Kansas Snapshots by Gloria Freeland - Dec. 2, 2011

Turkey with a 'tude

I'm not much of a shopper. So by the time I arose from bed the day after Thanksgiving, many had already been in the stores for hours with their fellow Black Friday bargain hunters. Daughter Katie was planning a noon-time departure for the stores, but I was content to stay home.

I suppose I could have fallen in with those who use the day to decorate for Christmas, but I didn't succumb to that either. In fact, I spent most of the day in pajamas - grading some papers, doing a load of laundry, paying a few bills, and shredding old receipts and other documents.

But every now and then I'd pause from those mundane tasks to enjoy our Thanksgiving decorations. Before he left the house for the day, husband Art asked me not to take them down just yet.

"Don't worry," I assured him. "I don't like to rush things either."

Every year, I try to use various natural elements in my decorations. Last year, I filled a wooden Bolivian bowl my sister and husband gave us with bright yellow ginkgo leaves. This year, I used pine cones, sprigs of bittersweet and acorns and finished it off with an old cookie cutter shaped like a turkey. I set it on our dining room hutch and surrounded it with family photos.

Art noticed the small glass orange vase I had set out and suggested I pour fresh cranberries into it. It made a simple, but elegant centerpiece for our Thanksgiving table - and we could eat the cranberries later!

I placed several large pumpkins and gourds on the front steps and arranged smaller gourds, pine cones, green hedge apples and milkweed pods in Uncle Bud's old hand-made wooden tool box.

But much of the magic of a holiday is tradition. So my favorite decorations by far are the ones daughter Mariya, now 25, and Katie, who turned 19 on Thanksgiving Day, created when they were youngsters. I keep telling Art we have to get rid of the louvered doors separating the kitchen from the dining and living room as they are so old fashioned. Still, I have to admit that they provide the perfect place for displaying the girls' autumn leaves, Pilgrims, and Native Americans.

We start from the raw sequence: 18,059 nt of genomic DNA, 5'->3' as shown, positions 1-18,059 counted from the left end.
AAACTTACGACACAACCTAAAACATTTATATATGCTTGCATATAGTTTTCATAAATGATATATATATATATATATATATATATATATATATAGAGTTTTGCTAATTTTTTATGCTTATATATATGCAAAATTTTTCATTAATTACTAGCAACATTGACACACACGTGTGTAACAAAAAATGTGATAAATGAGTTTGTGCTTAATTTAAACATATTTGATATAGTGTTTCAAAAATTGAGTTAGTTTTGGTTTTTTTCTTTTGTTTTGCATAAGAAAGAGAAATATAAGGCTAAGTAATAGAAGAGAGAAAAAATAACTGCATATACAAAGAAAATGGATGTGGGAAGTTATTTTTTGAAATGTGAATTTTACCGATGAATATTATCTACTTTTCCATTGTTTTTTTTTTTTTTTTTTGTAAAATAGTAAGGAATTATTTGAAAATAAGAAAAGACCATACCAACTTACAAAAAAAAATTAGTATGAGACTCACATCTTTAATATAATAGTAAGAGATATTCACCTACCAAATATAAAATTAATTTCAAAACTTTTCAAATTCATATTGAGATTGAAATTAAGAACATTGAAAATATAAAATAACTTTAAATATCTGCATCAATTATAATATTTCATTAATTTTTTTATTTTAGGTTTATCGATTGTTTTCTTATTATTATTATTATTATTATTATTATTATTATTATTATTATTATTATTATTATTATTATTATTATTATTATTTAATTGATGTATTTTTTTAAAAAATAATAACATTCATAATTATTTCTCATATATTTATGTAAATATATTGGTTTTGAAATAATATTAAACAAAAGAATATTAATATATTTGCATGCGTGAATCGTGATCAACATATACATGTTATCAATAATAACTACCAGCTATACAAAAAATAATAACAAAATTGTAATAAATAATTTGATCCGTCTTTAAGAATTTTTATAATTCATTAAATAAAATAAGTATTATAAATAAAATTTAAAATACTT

But it is the turkeys that are the big hits of the "show." One is made from a clothes hanger and pantyhose. Another has a toilet-paper-roll body. Paper plates, string, construction paper and tissue paper are among items used to craft others.

The girls' hands provided patterns for those with fully-fanned tail feathers. They are brightly colored and very unlike any real turkey I've ever seen. Art had suggested to Katie that they should catch a turkey, dye its tail feathers and then let it go, musing over the shock some hunter would have when he saw such a brightly colored bird in the wild.

At our Thanksgiving gathering, Mom's friend Stan said he thought it was special that I had saved the girl's decorations and use them each year. Sister-in-law Linda inspected them carefully, possibly with the thought of using some of the ideas in her pre-school classes.

Art said that of all the birds, his favorite was the "turkey with an attitude - the angry turkey, kind of like the 'Angry Birds' in the video game."

"It's not angry," Katie protested. "It just has a lot of make-up on."

"She's right," I said after inspecting it closely. "It has eyelashes and green eye shadow."

But Art maintained that at a distance you couldn't see those details. And so for the rest of the day, every time Katie said her bird was making a fashion statement, Art would respond with, "It's a turkey with a 'tude!'"

Left: Katie and Mariya with their turkeys in 2003; right: Mariya, spouse Lacey holding Lacey's niece and Katie with turkeys this year while "Turkey with a 'tude" looks on.

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